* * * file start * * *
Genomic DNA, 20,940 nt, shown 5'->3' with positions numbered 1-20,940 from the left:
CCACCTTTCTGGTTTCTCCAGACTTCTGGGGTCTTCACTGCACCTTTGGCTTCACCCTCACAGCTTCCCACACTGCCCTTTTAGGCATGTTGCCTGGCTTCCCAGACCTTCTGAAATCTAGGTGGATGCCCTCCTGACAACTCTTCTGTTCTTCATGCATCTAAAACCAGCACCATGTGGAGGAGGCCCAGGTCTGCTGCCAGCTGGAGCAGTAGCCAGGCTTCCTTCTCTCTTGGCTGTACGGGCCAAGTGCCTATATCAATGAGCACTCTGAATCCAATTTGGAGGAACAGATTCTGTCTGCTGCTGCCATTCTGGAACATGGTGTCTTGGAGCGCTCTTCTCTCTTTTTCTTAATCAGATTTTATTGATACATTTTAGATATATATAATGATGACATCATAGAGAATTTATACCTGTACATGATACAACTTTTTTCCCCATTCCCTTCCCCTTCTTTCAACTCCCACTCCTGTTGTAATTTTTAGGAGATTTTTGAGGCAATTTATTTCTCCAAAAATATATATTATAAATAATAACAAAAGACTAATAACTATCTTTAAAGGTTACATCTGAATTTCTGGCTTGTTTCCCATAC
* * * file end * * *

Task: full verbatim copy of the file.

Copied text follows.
Genomic DNA, 20,940 nt, shown 5'->3' with positions numbered 1-20,940 from the left:
CCACCTTTCTGGTTTCTCCAGACTTCTGGGGTCTTCACTGCACCTTTGGCTTCACCCTCACAGCTTCCCACACTGCCCTTTTAGGCATGTTGCCTGGCTTCCCAGACCTTCTGAAATCTAGGTGGATGCCCTCCTGACAACTCTTCTGTTCTTCATGCATCTAAAACCAGCACCATGTGGAGGAGGCCCAGGTCTGCTGCCAGCTGGAGCAGTAGCCAGGCTTCCTTCTCTCTTGGCTGTACGGGCCAAGTGCCTATATCAATGAGCACTCTGAATCCAATTTGGAGGAACAGATTCTGTCTGCTGCTGCCATTCTGGAACATGGTGTCTTGGAGCGCTCTTCTCTCTTTTTCTTAATCAGATTTTATTGATACATTTTAGATATATATAATGATGACATCATAGAGAATTTATACCTGTACATGATACAACTTTTTTCCCCATTCCCTTCCCCTTCTTTCAACTCCCACTCCTGTTGTAATTTTTAGGAGATTTTTGAGGCAATTTATTTCTCCAAAAATATATATTATAAATAATAACAAAAGACTAATAACTATCTTTAAAGGTTACATCTGAATTTCTGGCTTGTTTCCCATAC